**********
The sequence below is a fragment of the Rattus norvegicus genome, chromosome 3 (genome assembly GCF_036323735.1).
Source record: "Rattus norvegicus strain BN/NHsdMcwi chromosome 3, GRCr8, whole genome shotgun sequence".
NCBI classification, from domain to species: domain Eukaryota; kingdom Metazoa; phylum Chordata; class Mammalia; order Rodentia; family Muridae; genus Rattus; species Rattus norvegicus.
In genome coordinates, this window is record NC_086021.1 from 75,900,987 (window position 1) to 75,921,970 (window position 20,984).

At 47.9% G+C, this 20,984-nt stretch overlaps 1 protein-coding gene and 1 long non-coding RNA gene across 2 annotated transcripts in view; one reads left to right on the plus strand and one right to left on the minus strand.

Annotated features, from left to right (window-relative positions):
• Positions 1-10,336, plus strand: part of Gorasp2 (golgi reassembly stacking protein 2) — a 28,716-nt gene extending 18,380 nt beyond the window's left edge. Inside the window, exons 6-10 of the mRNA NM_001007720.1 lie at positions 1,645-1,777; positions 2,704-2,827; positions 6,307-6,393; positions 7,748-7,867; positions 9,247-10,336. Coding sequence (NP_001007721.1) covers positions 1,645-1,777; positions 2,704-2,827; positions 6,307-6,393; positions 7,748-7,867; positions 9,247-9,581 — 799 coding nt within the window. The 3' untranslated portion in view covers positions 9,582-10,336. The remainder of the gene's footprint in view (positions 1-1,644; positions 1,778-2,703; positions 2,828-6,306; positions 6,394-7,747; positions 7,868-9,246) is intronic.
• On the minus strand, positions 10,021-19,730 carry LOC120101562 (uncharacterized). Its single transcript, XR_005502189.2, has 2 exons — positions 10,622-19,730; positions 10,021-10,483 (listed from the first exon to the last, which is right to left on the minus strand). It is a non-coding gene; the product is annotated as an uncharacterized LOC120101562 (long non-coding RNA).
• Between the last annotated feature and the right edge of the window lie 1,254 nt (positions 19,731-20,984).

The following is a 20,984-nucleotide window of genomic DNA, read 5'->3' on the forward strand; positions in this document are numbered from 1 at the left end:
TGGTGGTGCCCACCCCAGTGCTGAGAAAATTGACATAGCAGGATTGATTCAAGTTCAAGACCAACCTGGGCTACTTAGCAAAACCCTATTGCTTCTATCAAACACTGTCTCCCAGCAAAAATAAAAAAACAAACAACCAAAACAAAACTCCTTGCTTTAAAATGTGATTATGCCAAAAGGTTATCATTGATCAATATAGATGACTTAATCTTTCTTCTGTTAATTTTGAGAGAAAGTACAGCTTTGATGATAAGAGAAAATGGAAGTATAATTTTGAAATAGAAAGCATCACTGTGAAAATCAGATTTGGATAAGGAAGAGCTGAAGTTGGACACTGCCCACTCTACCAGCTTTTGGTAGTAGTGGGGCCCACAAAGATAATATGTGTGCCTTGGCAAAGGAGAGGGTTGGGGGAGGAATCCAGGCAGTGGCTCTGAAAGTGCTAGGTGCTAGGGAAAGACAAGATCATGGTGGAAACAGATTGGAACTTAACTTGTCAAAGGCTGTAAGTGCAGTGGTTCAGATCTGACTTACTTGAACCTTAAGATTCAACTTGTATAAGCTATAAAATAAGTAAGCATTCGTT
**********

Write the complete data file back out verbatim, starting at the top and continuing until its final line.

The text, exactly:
The sequence below is a fragment of the Rattus norvegicus genome, chromosome 3 (genome assembly GCF_036323735.1).
Source record: "Rattus norvegicus strain BN/NHsdMcwi chromosome 3, GRCr8, whole genome shotgun sequence".
NCBI classification, from domain to species: domain Eukaryota; kingdom Metazoa; phylum Chordata; class Mammalia; order Rodentia; family Muridae; genus Rattus; species Rattus norvegicus.
In genome coordinates, this window is record NC_086021.1 from 75,900,987 (window position 1) to 75,921,970 (window position 20,984).

At 47.9% G+C, this 20,984-nt stretch overlaps 1 protein-coding gene and 1 long non-coding RNA gene across 2 annotated transcripts in view; one reads left to right on the plus strand and one right to left on the minus strand.

Annotated features, from left to right (window-relative positions):
• Positions 1-10,336, plus strand: part of Gorasp2 (golgi reassembly stacking protein 2) — a 28,716-nt gene extending 18,380 nt beyond the window's left edge. Inside the window, exons 6-10 of the mRNA NM_001007720.1 lie at positions 1,645-1,777; positions 2,704-2,827; positions 6,307-6,393; positions 7,748-7,867; positions 9,247-10,336. Coding sequence (NP_001007721.1) covers positions 1,645-1,777; positions 2,704-2,827; positions 6,307-6,393; positions 7,748-7,867; positions 9,247-9,581 — 799 coding nt within the window. The 3' untranslated portion in view covers positions 9,582-10,336. The remainder of the gene's footprint in view (positions 1-1,644; positions 1,778-2,703; positions 2,828-6,306; positions 6,394-7,747; positions 7,868-9,246) is intronic.
• On the minus strand, positions 10,021-19,730 carry LOC120101562 (uncharacterized). Its single transcript, XR_005502189.2, has 2 exons — positions 10,622-19,730; positions 10,021-10,483 (listed from the first exon to the last, which is right to left on the minus strand). It is a non-coding gene; the product is annotated as an uncharacterized LOC120101562 (long non-coding RNA).
• Between the last annotated feature and the right edge of the window lie 1,254 nt (positions 19,731-20,984).

The following is a 20,984-nucleotide window of genomic DNA, read 5'->3' on the forward strand; positions in this document are numbered from 1 at the left end:
TGGTGGTGCCCACCCCAGTGCTGAGAAAATTGACATAGCAGGATTGATTCAAGTTCAAGACCAACCTGGGCTACTTAGCAAAACCCTATTGCTTCTATCAAACACTGTCTCCCAGCAAAAATAAAAAAACAAACAACCAAAACAAAACTCCTTGCTTTAAAATGTGATTATGCCAAAAGGTTATCATTGATCAATATAGATGACTTAATCTTTCTTCTGTTAATTTTGAGAGAAAGTACAGCTTTGATGATAAGAGAAAATGGAAGTATAATTTTGAAATAGAAAGCATCACTGTGAAAATCAGATTTGGATAAGGAAGAGCTGAAGTTGGACACTGCCCACTCTACCAGCTTTTGGTAGTAGTGGGGCCCACAAAGATAATATGTGTGCCTTGGCAAAGGAGAGGGTTGGGGGAGGAATCCAGGCAGTGGCTCTGAAAGTGCTAGGTGCTAGGGAAAGACAAGATCATGGTGGAAACAGATTGGAACTTAACTTGTCAAAGGCTGTAAGTGCAGTGGTTCAGATCTGACTTACTTGAACCTTAAGATTCAACTTGTATAAGCTATAAAATAAGTAAGCATTCGTT